Tarnished jewellery is something everyone who enjoys accessorising will encounter at one point or another. But what is tarnish, and how can we avoid it from developing?
What is Tarnish?Tarnish is an oxidisation of jewellery that usually displays as a dull, grey, or black film coating.
Tarnish is a form of corrosion, but unlike rust, it does not destroy the underlying metal. Because the tarnishing process only affects the top layers, the tarnished layer itself will ultimately protect the underlying silver.
Tarnish develops as a chemical reaction with air-based components. As the reaction develops, the jewellery will change colour from a shiny, mirror bright surface, to a yellow sheen, to completely black, depending on how long the process is allowed to continue.
Tarnish is a result of a chemical reaction between the jewellery and sulphur-containing substances in the air. The metal from your jewellery combines with sulphur and forms a thin black coating. That’s what we call "tarnish".
The Science Bit!
There is no way to completely protect your jewellery from tarnishing because metals react with so many different components found in our everyday life, in foods, fluids (tap water!), cosmetics and even clothing. For instance, tarnishing can be accelerated by any chlorine-containing item, acidic components or perfume and hairspray.
Did you know everyday items cause Tarnish?
Wearing jewellery leaves oils from your skin to accumulate on its surface and can predispose it to oxidisation. Even the relatively mild chemicals in our sweat, especially in those on medication which may be altering your bodies natural Ph levels, will accelerate the oxidisation process.
As said, it is not possible to completely prevent the tarnishing process. The best way to deal with tarnish is slow the rate in which it develops. Try to remember to wipe down jewellery soon after use, as it slows down the process. Avoid wearing jewellery when washing up or taking a bath, remove rings while preparing food, avoid contact with wool, rubber, and latex items.
So how do you avoid Tarnish
Choose a jewellery storage solution that is air-restricted, as it will greatly diminish the developing of tarnish due to the limited exposure of the jewellery to the air. A small Tupperware tub or similar makes an excellent air tight storage solution.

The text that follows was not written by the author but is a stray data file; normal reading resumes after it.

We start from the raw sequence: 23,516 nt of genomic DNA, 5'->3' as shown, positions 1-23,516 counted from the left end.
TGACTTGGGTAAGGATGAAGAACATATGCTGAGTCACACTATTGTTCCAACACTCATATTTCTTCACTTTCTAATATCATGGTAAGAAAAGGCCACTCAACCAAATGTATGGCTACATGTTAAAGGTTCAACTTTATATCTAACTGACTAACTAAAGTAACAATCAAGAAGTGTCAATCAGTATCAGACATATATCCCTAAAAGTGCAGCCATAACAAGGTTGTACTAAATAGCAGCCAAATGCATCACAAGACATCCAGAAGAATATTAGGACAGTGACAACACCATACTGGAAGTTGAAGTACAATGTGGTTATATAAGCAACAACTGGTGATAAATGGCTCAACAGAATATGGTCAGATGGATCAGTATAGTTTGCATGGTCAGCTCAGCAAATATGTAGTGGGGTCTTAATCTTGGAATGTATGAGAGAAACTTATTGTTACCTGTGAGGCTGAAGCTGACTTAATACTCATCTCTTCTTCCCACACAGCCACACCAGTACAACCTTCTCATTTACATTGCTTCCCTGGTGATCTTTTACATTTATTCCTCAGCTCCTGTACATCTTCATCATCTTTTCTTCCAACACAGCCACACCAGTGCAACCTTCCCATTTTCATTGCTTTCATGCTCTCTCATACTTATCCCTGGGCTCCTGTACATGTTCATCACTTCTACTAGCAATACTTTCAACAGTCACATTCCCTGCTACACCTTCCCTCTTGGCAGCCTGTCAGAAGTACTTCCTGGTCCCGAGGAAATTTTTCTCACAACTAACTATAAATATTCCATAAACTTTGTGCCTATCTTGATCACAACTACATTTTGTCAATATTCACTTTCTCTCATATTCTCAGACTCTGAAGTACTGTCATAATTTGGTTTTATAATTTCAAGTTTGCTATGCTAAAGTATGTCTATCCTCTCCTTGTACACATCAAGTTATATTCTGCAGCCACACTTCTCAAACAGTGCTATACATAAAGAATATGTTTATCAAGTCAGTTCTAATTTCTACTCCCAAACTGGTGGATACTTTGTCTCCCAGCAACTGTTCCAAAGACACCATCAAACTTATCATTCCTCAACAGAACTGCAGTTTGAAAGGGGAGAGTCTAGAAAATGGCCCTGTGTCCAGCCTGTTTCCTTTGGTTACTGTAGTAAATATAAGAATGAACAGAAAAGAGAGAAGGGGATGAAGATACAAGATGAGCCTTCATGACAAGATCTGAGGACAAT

A low humidity will also help slow the rate with which your jewellery will tarnish. If humidity is a problem in your home, try adding silicate bags to your storage solution, as they reduce the humidity in the air.
The quality of the metals used in the jewellery greatly influences the oxidisation speed. However over time all jewellery items will tarnish, even pure silver and gold! In general, though, the purer the metal is, the slower the reaction will take place.
Does all jewellery tarnish, or only fashion jewellery?
At Seashore Jewellery we Rhodium Plate all our Abalone Shell jewellery. This not only makes it more hardwearing and resistant to damage, it also means it is hypoallergenic (containing no allergens such as nickel) and more resistant to tarnishing.
The best thing you can do to protect your jewellery is to properly store and maintain it, and use a polish with tarnish preventative.
Remember, an ounce of prevention is worth a pound of cure
At Seashore Jewellery we make sure we use the right packaging for our jewellery. We only use tissue paper and boxes that have been tested to ensure they contain no tarnish-accelerating chemicals, and we store all our stock in air tight boxes keeping it in a cool, non-humid environment.
This ensures you will always receive your jewellery looking its absolute best, whether it be as a gift for someone special or a purchase for yourself.